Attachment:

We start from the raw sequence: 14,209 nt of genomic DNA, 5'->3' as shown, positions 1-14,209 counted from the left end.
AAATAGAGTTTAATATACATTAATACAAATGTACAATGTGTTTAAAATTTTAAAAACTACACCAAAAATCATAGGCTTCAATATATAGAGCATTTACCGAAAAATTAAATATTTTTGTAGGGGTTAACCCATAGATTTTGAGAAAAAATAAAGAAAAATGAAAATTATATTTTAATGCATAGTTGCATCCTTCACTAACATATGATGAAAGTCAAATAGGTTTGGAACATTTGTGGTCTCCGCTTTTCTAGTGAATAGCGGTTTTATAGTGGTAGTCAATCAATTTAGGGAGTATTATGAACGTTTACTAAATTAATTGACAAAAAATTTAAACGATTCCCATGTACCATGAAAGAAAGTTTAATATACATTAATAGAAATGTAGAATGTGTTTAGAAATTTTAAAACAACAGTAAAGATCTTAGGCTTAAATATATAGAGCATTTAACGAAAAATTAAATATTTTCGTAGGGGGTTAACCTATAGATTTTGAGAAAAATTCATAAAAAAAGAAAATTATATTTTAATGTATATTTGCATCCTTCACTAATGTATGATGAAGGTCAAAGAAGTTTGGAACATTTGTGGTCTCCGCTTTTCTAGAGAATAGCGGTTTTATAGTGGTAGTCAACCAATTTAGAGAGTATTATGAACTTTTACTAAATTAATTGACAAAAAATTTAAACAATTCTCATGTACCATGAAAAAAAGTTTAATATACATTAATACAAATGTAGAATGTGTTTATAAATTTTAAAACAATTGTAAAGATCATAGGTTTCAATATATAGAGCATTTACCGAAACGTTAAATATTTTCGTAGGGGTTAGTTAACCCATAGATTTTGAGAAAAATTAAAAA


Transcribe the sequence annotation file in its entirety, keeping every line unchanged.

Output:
We start from the raw sequence: 14,209 nt of genomic DNA, 5'->3' as shown, positions 1-14,209 counted from the left end.
AAATAGAGTTTAATATACATTAATACAAATGTACAATGTGTTTAAAATTTTAAAAACTACACCAAAAATCATAGGCTTCAATATATAGAGCATTTACCGAAAAATTAAATATTTTTGTAGGGGTTAACCCATAGATTTTGAGAAAAAATAAAGAAAAATGAAAATTATATTTTAATGCATAGTTGCATCCTTCACTAACATATGATGAAAGTCAAATAGGTTTGGAACATTTGTGGTCTCCGCTTTTCTAGTGAATAGCGGTTTTATAGTGGTAGTCAATCAATTTAGGGAGTATTATGAACGTTTACTAAATTAATTGACAAAAAATTTAAACGATTCCCATGTACCATGAAAGAAAGTTTAATATACATTAATAGAAATGTAGAATGTGTTTAGAAATTTTAAAACAACAGTAAAGATCTTAGGCTTAAATATATAGAGCATTTAACGAAAAATTAAATATTTTCGTAGGGGGTTAACCTATAGATTTTGAGAAAAATTCATAAAAAAAGAAAATTATATTTTAATGTATATTTGCATCCTTCACTAATGTATGATGAAGGTCAAAGAAGTTTGGAACATTTGTGGTCTCCGCTTTTCTAGAGAATAGCGGTTTTATAGTGGTAGTCAACCAATTTAGAGAGTATTATGAACTTTTACTAAATTAATTGACAAAAAATTTAAACAATTCTCATGTACCATGAAAAAAAGTTTAATATACATTAATACAAATGTAGAATGTGTTTATAAATTTTAAAACAATTGTAAAGATCATAGGTTTCAATATATAGAGCATTTACCGAAACGTTAAATATTTTCGTAGGGGTTAGTTAACCCATAGATTTTGAGAAAAATTAAAAA